¶20. Presiding Justice Dickinson issued a specially concurring opinion in McDonald tailored to the issue of guardian ad litem testimony and hearsay. Id. at 887 (¶ 65) (Dickinson, P.J., specially concurring). His concurrence was joined by four other justices, giving the opinion precedential value. See Sweatt v. Murphy, 733 So. 2d 207, 209-210 (¶ 7) (Miss. 1999) (noting that when at least four justices vote in favor of another justice’s concurring opinion, the concurrence has “precedential value”). Addressing guardian ad litem hearsay, Presiding Justice Dickinson wrote, “Rule 1 of the Mississippi Rules of Evidence plainly says those rules apply in chancery court—and they include no exception for guardians ad litem.” Id. The concurrence continued: “Certainly I agree that guardians ad litem–properly appointed under Rule 706 and qualified as experts under Rule 703–may rely on hearsay in reaching their opinions. But hearsay used to support an expert’s opinion is quite different from hearsay admitted as substantive evidence.” Id. (¶ 68). In other words, “pure, rank, uncross-examined hearsay” by a guardian ad litem cannot be used as substantive evidence. Id. (¶ 68).
¶21. A dearth of Mississippi jurisprudence squarely addresses the issue of guardian ad litem hearsay being used as substantive evidence. However, as Presiding Justice Dickinson proclaimed in McDonald, our rules of evidence apply in chancery court; and the rules prohibit, subject to listed exceptions, the use of hearsay as substantive evidence. In view of the rule, the chancery court erred in relying on inadmissible hearsay to find Candice unfit and to invoke the family-violence presumption against Candice. Therefore, we reverse the chancery court’s disposition on custody of the three minor children and remand for further proceedings.
This case is a strong reminder that you must put non-hearsay evidence in the record that will support the chancellor’s findings. If the GAL reported statements by a schoolteacher about the child’s conduct, call the teacher as a witness. If the GAL referred to medical records, get the records with any interpretive testimony in the record. If neighbors witnessed something, put them on the stand to testify about it. That’s what the court was alluding to in the language I put in bold print above: It’s up to you to call the witnesses, to get the documents into evidence, and to do what is necessary to give the judge substantial evidence to support findings.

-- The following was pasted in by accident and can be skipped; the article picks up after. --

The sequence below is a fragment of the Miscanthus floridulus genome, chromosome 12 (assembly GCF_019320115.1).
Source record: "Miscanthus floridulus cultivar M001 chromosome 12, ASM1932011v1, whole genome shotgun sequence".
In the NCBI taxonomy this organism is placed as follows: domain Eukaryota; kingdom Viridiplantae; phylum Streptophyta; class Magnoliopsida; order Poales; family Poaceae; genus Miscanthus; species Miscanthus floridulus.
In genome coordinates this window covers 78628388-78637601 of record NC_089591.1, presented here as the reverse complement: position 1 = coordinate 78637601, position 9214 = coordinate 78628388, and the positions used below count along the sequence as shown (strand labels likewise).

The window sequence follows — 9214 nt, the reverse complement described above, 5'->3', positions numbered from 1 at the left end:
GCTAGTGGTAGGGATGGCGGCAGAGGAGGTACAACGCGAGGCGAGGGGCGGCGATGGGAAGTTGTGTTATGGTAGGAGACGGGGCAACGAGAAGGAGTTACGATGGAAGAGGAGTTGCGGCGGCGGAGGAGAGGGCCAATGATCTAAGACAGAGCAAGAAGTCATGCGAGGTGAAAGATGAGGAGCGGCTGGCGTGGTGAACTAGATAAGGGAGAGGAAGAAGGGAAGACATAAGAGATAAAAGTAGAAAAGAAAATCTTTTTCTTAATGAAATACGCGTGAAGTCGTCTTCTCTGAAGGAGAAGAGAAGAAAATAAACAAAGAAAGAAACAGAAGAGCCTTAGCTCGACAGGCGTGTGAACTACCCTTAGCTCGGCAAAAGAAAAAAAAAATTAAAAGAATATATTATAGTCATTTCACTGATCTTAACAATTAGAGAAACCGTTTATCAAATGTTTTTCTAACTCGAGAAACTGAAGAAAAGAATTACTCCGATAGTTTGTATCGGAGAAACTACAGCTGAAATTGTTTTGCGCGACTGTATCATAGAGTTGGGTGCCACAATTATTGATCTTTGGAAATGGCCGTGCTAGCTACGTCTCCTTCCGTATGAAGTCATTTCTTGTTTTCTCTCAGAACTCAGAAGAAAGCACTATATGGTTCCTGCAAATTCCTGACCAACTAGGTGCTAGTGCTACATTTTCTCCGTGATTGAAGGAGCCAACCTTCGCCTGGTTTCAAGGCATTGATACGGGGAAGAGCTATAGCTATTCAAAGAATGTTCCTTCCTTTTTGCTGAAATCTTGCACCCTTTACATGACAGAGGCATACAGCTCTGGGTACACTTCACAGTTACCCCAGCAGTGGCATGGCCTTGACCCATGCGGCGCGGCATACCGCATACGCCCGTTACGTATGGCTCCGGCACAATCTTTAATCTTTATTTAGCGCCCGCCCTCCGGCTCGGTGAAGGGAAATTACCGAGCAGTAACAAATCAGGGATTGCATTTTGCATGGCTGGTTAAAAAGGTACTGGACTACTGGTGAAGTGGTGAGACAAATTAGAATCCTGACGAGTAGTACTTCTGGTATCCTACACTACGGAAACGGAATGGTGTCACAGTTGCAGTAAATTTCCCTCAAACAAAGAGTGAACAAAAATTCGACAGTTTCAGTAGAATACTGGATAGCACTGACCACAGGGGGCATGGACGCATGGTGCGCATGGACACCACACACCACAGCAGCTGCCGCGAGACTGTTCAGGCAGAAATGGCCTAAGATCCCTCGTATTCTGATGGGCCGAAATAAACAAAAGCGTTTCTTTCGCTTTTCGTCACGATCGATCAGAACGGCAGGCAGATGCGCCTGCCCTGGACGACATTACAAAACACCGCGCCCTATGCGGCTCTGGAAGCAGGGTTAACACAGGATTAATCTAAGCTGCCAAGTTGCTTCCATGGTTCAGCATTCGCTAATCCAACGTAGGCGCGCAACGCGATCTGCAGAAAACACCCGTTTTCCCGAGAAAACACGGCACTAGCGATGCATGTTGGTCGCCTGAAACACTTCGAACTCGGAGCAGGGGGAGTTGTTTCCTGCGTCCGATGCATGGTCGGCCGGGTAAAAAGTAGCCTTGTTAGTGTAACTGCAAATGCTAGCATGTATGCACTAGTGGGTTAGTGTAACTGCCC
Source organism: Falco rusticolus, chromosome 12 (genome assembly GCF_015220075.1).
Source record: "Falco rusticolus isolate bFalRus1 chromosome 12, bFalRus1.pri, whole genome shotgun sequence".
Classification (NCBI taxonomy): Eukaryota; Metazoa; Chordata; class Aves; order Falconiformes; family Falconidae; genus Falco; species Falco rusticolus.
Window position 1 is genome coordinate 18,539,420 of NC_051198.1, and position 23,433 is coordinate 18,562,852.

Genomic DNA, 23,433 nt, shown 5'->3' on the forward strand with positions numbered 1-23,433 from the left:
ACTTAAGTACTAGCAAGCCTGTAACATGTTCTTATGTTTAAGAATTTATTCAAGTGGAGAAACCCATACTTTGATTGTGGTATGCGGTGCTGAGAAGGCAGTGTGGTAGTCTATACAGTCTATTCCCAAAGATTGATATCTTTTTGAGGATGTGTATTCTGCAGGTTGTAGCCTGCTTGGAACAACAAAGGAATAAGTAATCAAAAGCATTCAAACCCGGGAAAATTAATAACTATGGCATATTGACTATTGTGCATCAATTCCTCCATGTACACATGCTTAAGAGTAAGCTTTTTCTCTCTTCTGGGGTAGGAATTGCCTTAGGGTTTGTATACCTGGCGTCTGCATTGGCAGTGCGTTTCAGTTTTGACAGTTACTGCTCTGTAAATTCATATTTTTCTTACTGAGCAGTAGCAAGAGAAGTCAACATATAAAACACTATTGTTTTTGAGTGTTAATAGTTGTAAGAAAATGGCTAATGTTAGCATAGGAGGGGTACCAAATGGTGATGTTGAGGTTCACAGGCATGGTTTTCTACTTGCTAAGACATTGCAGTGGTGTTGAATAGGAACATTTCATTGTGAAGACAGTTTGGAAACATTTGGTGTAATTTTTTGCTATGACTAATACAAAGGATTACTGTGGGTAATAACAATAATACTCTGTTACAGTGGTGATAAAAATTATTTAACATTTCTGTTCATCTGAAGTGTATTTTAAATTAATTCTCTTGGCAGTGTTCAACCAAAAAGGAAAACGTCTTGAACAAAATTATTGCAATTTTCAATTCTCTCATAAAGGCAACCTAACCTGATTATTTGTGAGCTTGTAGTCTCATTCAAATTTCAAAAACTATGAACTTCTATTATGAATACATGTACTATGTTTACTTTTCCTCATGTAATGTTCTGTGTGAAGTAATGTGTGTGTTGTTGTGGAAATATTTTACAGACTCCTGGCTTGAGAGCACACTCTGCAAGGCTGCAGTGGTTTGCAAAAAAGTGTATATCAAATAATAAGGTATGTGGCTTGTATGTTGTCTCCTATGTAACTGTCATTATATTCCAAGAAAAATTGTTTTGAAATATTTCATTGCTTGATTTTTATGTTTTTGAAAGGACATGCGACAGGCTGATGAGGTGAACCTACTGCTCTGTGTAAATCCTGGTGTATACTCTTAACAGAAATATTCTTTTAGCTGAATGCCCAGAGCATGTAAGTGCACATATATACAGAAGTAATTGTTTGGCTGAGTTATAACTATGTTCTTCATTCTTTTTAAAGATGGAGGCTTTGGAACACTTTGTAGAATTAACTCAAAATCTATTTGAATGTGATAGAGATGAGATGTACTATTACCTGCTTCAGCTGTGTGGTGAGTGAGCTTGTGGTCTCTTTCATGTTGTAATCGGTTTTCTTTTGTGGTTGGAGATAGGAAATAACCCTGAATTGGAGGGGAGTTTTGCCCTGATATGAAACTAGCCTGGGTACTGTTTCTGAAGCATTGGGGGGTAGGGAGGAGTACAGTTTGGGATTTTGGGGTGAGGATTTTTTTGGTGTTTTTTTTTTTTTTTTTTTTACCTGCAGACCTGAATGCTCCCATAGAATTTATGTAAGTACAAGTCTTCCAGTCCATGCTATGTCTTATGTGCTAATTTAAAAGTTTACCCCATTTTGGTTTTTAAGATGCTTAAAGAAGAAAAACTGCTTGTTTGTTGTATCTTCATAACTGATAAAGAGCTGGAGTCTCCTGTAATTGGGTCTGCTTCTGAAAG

Remember that the GAL report has two major components: (1) a recitation of what the GAL learned from her investigation, which often includes hearsay; and (2) the GAL’s recommendations. It’s up to you to get the facts unearthed in the investigation into the record in the form of admissible evidence. If all the judge has is that GAL report, then that is all she will be able to say she relies on in making her ruling, and that is a recipe for reversal.
If you are on the side contrary to the GAL’s recommendations, remember that there must be a contemporaneous objection to the testimony. You are extremely unlikely to prevail if you complain for the first time on appeal that the GAL report was rife with hearsay and other objectionable evidence.
June 7, 2017 § Leave a comment
In the course of the divorce trial between Bridget and Scott Holman, Bridget was testifying about Scott’s treatment of one of their children:
“I mean it wasn’t just a spanking on the butt. We’re talking about up and down the back, red marks, and had I been smart enough, I would have taken a picture of that.”
The chancellor, construing her testimony to be an allegation of child abuse, stopped the trial and appointed a guardian ad litem (GAL). After an investigation, the GAL found that the allegations were without foundation. The chancellor ordered Bridget to pay Scott’s attorney’s fees related to the child-abuse allegation.
Bridget appealed, contending among other claims that the chancellor erred in deciding to appoint a GAL, and in his award of attorney’s fees. The COA affirmed as to the appointment of the GAL, but reversed and remanded for a recalculation of the fees awarded. The unanimous decision in Holman v. Holman, handed down April 4, 2017, was penned by Judge Griffis:
¶23. Bridget claims she did not make an abuse allegation “but merely talked about Scott’s bad parenting” and “an incident of excessive spanking.” Pursuant to Mississippi Code Annotated section 43-21-105(m) (Rev. 2016), “physical discipline, including spanking, performed on a child by a parent, guardian or custodian in a reasonable manner shall not be deemed abuse under this section.”
¶24. Bridget asks that we find the chancellor erred in construing Bridget’s allegation of excessive spanking and her testimony that Scott spanked the child up and down his back, leaving red marks, as an allegation of child abuse. We disagree. Based on Bridget’s testimony, it was not manifestly wrong or clearly erroneous for the chancellor to have concerns since, under Mississippi Code Annotated section 43-21-105(m) (Rev. 2015), spanking must be reasonable.
¶25. Moreover, neither Bridget nor her former trial counsel objected to the chancellor’s interpretation of Bridget’s testimony, or attempted to clarify Bridget’s statements. Bridget had the opportunity to advise the chancellor at that time what she now asserts to this Court on appeal—that she did not intend to allege child abuse, but was simply discussing Scott’s bad parenting.
On the issue of attorney’s fees, Judge Griffis wrote:
¶26. Bridget next argues “the chancellor had no legal authority to award attorney’s fees.” Bridget further argues that even if it was proper for the chancellor to award Scott attorney’s fees, the attorney’s fees should have been limited to those fees actually incurred in defending the abuse allegation.